11. Turn off the burner and add half of the grated Parmigiano Reggiano and last two tbls of butter.  Stir to bring the sauce together and taste.  Season with salt and pepper if necessary.
  12. Remove the plates from the oven and portion the pasta out with tongs.  (Don’t worry about the sauce at this time because it will collect at the bottom of the pan.)  Once you have portioned out all of the pasta, use a ladle to sauce each plate from what is left at the bottom of the pot, making sure to distribute the peas and pieces of prosciutto evenly.
  13. Drizzle each plate with truffle oil.  (Be careful not to overdo it.  Truffle and truffle oil can go from good to overwhelming very quickly.) Then sprinkle with the remaining parmigiano and then with parsley.
  14. With a warm paper towel, clean the rim of the plates and serve.

Learn more about German wine and Food Pairing: On Snooth

Learn to Decipher German Wine Labels
German wines, whose labels offer you all the detailed information you need to make a great selection, can be very intimidating. It’s time to make it a bit easier. In case you missed our recent article, it helps one learn how to tell dry wines from sweet and find a Riesling to match your needs.

Fettuccine in Truffle Cream Sauce

Autumn is truly a great season for food and wine lovers.  As the temperatures drop and the leaves begin to fall, we find ourselves craving the rich and hearty foods and wines that truly make life worth living. For me it’s the foods of Northern Italy that always fit the bill.

Mentioned in this article


  • Apparently the cook drank ALL the wine BEFORE he wrote out this recipe....It starts out straining something (?) twice and setting it aside....when you are reducing the wine, is that all that you are reducing?...then, "the idea is to reduce the cream by 1/3" ...where does the vegetable stock go in....you need to be more clear....by "cream", do you mean mix all the liquids together, and this is further referred to as "cream"? The ingredients sound wonderful and I don't want to ruin/waste them by putting this together wrong.....please revise and list what goes in which pan....

    Oct 23, 2009 at 12:48 PM

  • I agree with OP - this recipe is written poorly and seems to start way past the first step. WTF?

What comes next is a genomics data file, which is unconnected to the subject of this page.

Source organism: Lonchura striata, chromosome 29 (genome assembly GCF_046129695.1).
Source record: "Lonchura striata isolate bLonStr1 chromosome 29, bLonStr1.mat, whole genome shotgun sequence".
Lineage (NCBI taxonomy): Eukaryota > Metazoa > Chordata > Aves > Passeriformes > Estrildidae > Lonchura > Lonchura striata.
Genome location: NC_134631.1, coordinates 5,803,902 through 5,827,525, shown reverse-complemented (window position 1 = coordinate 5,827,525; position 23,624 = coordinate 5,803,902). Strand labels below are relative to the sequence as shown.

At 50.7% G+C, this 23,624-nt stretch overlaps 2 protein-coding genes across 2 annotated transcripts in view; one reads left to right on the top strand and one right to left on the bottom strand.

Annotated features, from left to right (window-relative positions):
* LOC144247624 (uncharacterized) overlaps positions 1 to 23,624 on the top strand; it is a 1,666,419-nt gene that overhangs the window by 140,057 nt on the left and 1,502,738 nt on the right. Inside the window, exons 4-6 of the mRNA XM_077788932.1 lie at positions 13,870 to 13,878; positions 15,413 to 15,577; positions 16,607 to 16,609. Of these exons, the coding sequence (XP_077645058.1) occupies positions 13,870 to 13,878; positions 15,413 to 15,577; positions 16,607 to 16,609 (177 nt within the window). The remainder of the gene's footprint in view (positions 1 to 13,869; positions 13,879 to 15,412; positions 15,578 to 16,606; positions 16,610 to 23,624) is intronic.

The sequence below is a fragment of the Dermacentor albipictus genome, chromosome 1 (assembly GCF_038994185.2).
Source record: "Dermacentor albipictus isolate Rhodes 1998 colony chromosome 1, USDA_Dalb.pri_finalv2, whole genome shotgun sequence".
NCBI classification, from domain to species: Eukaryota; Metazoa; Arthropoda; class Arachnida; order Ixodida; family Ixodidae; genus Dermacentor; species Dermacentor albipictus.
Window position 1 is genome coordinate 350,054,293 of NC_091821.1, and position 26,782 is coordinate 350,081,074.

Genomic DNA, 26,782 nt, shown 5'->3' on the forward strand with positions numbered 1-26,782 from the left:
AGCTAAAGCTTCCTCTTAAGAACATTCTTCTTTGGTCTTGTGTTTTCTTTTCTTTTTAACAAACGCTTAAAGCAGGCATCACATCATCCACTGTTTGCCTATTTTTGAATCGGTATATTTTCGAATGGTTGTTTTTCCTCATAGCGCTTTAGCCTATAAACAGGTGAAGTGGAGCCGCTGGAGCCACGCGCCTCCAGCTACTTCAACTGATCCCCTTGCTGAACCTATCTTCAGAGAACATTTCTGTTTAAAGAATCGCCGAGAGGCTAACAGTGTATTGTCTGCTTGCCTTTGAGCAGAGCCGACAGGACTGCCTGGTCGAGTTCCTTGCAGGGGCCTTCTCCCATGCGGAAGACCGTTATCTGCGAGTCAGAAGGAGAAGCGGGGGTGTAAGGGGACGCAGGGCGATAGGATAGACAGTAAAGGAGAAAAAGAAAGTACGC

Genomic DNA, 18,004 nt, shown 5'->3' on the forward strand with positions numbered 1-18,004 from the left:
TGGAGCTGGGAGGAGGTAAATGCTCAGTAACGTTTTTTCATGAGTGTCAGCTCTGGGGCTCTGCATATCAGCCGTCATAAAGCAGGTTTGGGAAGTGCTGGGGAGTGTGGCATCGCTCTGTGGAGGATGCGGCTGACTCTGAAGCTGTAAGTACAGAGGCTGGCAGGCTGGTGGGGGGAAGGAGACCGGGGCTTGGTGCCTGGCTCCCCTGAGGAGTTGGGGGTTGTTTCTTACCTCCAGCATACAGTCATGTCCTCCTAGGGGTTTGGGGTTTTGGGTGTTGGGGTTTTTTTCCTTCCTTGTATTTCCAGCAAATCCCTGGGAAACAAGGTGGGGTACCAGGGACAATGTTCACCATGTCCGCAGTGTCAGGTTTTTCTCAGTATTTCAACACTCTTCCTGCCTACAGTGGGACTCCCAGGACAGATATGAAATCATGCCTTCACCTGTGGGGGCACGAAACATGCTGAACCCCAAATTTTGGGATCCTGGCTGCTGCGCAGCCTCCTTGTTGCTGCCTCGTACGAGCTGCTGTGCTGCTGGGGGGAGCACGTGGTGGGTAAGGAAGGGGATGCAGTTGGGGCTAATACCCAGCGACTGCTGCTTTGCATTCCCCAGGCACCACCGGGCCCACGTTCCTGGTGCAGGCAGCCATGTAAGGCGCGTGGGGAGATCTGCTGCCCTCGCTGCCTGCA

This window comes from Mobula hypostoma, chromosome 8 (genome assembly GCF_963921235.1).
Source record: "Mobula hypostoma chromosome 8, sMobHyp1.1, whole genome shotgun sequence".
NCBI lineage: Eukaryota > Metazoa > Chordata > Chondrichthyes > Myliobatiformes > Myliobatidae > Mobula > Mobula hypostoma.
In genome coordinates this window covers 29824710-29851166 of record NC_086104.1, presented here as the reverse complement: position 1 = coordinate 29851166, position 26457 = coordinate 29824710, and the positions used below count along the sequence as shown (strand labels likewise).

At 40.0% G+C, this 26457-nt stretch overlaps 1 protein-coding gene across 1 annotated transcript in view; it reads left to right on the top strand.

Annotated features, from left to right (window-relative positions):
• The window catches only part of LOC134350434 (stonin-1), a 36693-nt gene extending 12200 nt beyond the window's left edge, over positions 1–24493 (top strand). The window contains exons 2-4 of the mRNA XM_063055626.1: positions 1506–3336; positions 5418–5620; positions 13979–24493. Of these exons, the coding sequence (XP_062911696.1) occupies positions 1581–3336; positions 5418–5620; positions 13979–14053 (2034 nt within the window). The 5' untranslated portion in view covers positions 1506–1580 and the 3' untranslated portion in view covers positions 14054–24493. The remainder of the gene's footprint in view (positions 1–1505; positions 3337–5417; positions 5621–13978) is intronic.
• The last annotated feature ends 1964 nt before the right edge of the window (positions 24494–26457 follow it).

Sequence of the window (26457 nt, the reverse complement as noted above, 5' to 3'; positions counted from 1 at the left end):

Oct 23, 2009 at 1:36 PM

  • Snooth User: Naresh
    96034 24

    besides, one quart of cream seems like an awful lot for four servings of pasta. I'm thinking that he wants you to mix the stock, the cream and the peas and cook that until the cream reduces by a third? Saute the shallots in half the butter, deglaze with the wine and add the cream mixture. Then reduce it some more, add the prosciutto and simmer? Then, when the pasta is ready, strain it, toss it with some truffle oil, add back into the pan with the sauce, bring it up to med heat, add the parmesan and other ingredients and cook until the pasta is al dente, adding some of the cooking water if it's too dry. Then you can serve it like he says.

    These are just my thoughts, so with that warning, I can say, "That's how I would do it."

    Oct 23, 2009 at 1:58 PM

  • If you go to the pdf version, it's all there.

    Oct 23, 2009 at 2:16 PM

  • Snooth User: cjinca
    177438 31

    Hmmm I think the peas aren't cooked that much, given par-cooked peas are added back near the end. And i really can't see cooking the prosciutto in liquid. I would do the prosciutto is first in the pan, then set aside, then the shallots in the butter, deglaze with wine, add cream and stock and reduce. In my experience that much liquid would take longer than the time to cook the pasta... I think that's a problem of doing 4 servings in one pan so I'd start it ahead of the pasta and slow it down if necessary, just to be safe. Yes, a LOT of cream - i would only do as an appetizer, too heavy as the meal.

    The instructions definitely need help!

    Oct 23, 2009 at 2:33 PM

  • Snooth User: Nimasu
    268844 4

    Where do you find the pdf version? This version is definitely confusing. C'mon SNOOTH, you need better proof readers (or one's who haven't been sippin' too much of da vino!)

    Oct 23, 2009 at 4:44 PM

  • I'm glad to see that I wasn't the only one confused over the recipe! My wife and I were going to make it this evening but I think we'll wait for clarification.

    Oct 23, 2009 at 4:47 PM

  • Snooth User: Gregory Dal Piaz
    Hand of Snooth Voice of Snooth
    89065 238,748

    Sorry everyone. The instructions did indeed get truncated while being posted to the site.

    All should be in order now.

    Oct 23, 2009 at 5:04 PM

  • Snooth User: Eric Guido
    Hand of Snooth Voice of Snooth
    92549 196,451


    I must say that, I don't see anything wrong with the recipe. If it's too rich for your tastes then I'd advise not eating foods like this when you dine out because this is literally a recipe converted from something I've made 100s of times. If anything the one thing that surprised me the most when working in fine dining, it's just how much butter (and salt) goes into the food.